It was exciting for me to see some of the core ideas of Return On Influence come alive in this corporate setting and I wanted to pass along some of the experiences to you.  Can you see how some of these simple lists can help you and your sales efforts?

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  • Mark, great anecdotes, thanks for sharing. What really struck me was this: 

    Less than 80% of the top influencers were in PR, sales, service or marketing. 

    As marketers, we are surprised by this, but I would argue we shouldn’t be. Social media is used by people first. Frankly, if it were primarily about business, there wouldn’t be much left of social media. 

    So why are we surprised that individuals from across our organizations are gaining influence in social media? If they were not, then social media would be just a marketing medium, not a platform for individual communication and collaboration.

    Great insights, this is data that would be very interesting to see from multiple companies!

  • Congratulations for the post, Mark. Some points make me think more about companies. Sometimes we live in a digital marketing bubble and when you said 80% of the top influencers where in no way associated with PR, that made me reflect about companies and Digital Marketing strategies. Thank you for sharing.

  • I think this exercise helped them realize how broad and important social media can be. I had connected to this company through the best online salesperson they have — their IT guy, who until that point was completely unrecognized for his effort.  It’s good for him to get this recognition too!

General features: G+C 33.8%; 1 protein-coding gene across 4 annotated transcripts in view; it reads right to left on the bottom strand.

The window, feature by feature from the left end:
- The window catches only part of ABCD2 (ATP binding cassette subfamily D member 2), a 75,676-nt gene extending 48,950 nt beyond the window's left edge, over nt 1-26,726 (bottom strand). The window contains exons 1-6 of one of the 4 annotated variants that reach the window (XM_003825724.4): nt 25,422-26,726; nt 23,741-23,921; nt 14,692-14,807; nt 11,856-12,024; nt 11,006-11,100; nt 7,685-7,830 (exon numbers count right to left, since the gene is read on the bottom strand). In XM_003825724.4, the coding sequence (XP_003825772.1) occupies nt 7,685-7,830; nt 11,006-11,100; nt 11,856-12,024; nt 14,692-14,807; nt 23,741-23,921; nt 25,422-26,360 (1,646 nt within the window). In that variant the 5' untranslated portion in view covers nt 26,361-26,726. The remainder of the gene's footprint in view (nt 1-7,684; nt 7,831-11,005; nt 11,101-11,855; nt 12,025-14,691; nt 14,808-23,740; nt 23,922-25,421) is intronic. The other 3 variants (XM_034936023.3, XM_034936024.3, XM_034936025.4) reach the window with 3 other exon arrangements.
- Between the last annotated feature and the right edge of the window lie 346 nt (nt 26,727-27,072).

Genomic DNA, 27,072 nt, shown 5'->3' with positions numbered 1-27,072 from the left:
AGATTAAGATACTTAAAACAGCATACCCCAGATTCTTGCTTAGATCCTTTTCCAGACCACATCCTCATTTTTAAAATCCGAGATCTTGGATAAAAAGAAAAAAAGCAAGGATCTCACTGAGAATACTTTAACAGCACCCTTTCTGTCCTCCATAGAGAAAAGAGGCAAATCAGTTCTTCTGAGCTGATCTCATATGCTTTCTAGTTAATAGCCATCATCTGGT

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  • A great way to show executives what social Media is about. I assume it is not that easy to perform such an analysis as you described, but my guess is, that the results in many other companies would be quite similar.
    Kind regards from Germany

  • Citizen tnfluence, collaboration, and recognition are the cornerstone concepts of the new normal “for sales and marketing…”

    What a coup for all of us to consider, embrace, and implement!

    Thank you Mark for continuing to shine a light on the core ideas from your book ‘Return of Influence’ 

  • Mark, what a really interesting perspective on the impact the social domain will have (is having) on so many areas! The impact of this revelation will be so far reaching as companies (and regulators) begin to realize that “they” are no longer in “control”.  But, as evidenced by some recent online discussions over the weekend, all goverments in the free world are now (following suit with others we used to think were deplorable nations) trying to pass legislation to determine and retain all that is being said online about anything, everyone and everything.

    Companies now must understand that the potential “influence” of Joe/Jane in the mailroom (if there’ll still be a mailroom) could have a profound impact on their business from a commercial and regulatory perspective.  Getting their arms around this new world of tranparency is going to be both uncomfortable and challenging.